Despite different climate regimes and uncertainties in the gridded evaluation datasets, some common resolution-dependent features for the two regions do emerge. Generally, an improvement in terms of the spatial correlation coefficient between the modeled and gridded evaluation data is found when the model horizontal resolution is increased. In the summer, for both total precipitation and the 95th percentile, this increase in spatial correlation is monotonous with the resolution increase, indicating the benefit of the higher model resolution in simulating small-scale precipitation phenomena, primarily convective precipitation. The winter spatial correlation is always higher at the 25-km resolution than at the 50-km resolution, but it does not necessarily increase with a further increase in horizontal resolution. This suggests that 25 km is the minimal resolution required to represent reasonably well the total winter precipitation over the two regions analyzed in this study. Correlation for the 6-km experiment during the winter is not always better than in the 12-km-resolution experiment, implying that the increase in the horizontal resolution should be achieved in parallel with improvements in other modeling aspects, such as dynamical core and advection schemes (e.g., Hohenegger et al. 2008; Ban et al. 2014). However, in terms of spatial correlation, summer precipitation, particularly over high orography, is always represented best in the 6-km-resolution simulation, in spite of RCA3 being a hydrostatic model. This is primarily due to a much better representation of convective precipitation at the highest resolution, seen as a reduction of the fraction of convective precipitation to the total precipitation. At the coarser resolutions, the fraction of convective precipitation to the total precipitation is much larger than at the higher resolutions, thus contributing to an overall overestimation of the modeled precipitation.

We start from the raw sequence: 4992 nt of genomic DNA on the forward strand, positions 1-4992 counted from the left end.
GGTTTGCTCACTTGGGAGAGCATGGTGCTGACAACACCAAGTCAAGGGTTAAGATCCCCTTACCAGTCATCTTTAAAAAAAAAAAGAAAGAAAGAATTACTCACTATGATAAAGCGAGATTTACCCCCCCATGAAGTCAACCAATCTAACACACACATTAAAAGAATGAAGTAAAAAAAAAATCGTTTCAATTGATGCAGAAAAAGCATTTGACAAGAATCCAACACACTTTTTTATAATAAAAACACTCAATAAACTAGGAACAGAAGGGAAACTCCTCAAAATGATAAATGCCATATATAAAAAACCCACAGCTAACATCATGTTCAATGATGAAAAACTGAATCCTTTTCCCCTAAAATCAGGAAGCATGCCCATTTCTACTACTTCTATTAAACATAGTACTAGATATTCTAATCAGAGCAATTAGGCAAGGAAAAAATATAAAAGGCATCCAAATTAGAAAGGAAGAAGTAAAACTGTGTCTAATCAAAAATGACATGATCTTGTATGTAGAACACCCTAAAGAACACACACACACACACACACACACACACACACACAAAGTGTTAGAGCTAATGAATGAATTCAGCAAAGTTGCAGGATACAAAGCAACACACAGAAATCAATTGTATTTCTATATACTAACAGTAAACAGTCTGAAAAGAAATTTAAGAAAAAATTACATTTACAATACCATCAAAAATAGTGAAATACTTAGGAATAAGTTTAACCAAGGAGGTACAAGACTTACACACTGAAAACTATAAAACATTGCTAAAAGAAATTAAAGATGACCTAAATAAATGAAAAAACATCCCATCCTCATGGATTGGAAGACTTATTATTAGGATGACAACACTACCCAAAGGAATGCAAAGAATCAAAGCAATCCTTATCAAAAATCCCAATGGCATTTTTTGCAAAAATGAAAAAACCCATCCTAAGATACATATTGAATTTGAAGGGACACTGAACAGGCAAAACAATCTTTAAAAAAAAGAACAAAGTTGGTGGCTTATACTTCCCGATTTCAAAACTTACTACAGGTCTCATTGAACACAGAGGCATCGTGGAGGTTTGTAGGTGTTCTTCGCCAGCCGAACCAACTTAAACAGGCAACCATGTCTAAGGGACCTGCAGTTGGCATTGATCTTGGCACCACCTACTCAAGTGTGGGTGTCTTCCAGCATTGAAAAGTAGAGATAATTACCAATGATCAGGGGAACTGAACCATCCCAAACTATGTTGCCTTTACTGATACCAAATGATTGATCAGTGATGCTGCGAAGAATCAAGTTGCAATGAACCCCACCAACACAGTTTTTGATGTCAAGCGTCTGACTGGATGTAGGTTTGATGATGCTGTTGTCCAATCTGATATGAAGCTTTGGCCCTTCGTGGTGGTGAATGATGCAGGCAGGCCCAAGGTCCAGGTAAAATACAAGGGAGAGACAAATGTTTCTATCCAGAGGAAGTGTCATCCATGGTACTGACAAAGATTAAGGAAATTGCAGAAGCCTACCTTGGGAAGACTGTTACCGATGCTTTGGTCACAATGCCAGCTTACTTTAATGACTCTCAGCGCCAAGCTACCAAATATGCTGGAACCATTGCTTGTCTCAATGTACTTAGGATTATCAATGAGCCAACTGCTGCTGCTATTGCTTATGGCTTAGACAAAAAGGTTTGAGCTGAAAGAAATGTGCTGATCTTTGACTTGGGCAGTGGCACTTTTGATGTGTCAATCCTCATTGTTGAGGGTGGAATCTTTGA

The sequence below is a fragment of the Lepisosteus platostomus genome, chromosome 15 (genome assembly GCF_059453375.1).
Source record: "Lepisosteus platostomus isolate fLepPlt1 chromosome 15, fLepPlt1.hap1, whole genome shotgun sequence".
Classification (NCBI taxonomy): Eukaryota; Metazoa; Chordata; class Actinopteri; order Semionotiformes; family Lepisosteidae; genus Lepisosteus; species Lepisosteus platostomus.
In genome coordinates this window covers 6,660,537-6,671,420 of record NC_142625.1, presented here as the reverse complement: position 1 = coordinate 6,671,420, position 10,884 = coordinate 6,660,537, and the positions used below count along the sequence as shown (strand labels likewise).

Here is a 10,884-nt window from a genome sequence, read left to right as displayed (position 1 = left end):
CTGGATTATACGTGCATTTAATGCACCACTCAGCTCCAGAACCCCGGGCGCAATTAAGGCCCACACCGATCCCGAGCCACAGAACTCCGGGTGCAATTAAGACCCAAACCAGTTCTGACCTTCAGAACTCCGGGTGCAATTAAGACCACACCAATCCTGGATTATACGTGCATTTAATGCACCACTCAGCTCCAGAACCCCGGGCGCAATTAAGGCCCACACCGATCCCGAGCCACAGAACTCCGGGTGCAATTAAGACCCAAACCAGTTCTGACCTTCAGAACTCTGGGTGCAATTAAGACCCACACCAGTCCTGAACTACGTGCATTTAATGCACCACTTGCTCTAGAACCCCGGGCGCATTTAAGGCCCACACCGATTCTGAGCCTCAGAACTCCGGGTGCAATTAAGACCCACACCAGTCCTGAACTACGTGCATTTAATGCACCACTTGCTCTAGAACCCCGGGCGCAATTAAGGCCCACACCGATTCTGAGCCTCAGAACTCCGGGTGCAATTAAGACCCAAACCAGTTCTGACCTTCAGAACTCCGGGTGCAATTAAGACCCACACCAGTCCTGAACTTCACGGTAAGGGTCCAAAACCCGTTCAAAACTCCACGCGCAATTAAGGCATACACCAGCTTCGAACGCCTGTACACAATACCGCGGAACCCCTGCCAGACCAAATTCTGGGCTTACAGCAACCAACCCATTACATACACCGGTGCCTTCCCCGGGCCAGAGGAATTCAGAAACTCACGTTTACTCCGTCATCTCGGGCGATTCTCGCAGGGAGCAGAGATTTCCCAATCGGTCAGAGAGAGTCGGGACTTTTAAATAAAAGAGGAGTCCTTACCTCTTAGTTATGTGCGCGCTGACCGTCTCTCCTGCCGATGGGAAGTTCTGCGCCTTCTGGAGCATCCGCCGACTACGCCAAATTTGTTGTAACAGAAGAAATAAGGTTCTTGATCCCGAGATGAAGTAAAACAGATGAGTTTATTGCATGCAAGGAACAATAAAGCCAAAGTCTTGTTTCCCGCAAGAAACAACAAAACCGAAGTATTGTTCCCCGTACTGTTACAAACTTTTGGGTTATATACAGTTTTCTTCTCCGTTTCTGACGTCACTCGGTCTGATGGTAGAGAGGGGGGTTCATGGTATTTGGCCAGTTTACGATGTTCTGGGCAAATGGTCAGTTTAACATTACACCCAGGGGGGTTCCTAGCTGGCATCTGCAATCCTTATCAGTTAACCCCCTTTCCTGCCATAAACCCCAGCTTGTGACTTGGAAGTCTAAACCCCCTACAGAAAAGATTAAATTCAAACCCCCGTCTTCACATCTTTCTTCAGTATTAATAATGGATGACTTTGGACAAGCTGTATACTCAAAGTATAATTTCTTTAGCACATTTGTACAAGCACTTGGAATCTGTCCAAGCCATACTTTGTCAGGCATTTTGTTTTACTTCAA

Regardless of the horizontal resolution, the expected increase of total precipitation amounts over high-orography regions (in our study above 1000 m) is much more pronounced in the model output than in the observations and can be possibly attributed to an overestimated orographic uplifting mechanism in the model. On the other hand, this mechanism may not be sufficiently intrinsic to the gridded observational data, because station locations in high mountains are often found in mountain valleys, where the orographic uplifting is weaker or nonexistent (e.g., Frei et al. 2003; Isotta et al. 2014). Nevertheless, the gridded high-resolution observational datasets are crucial for evaluating high-resolution RCMs.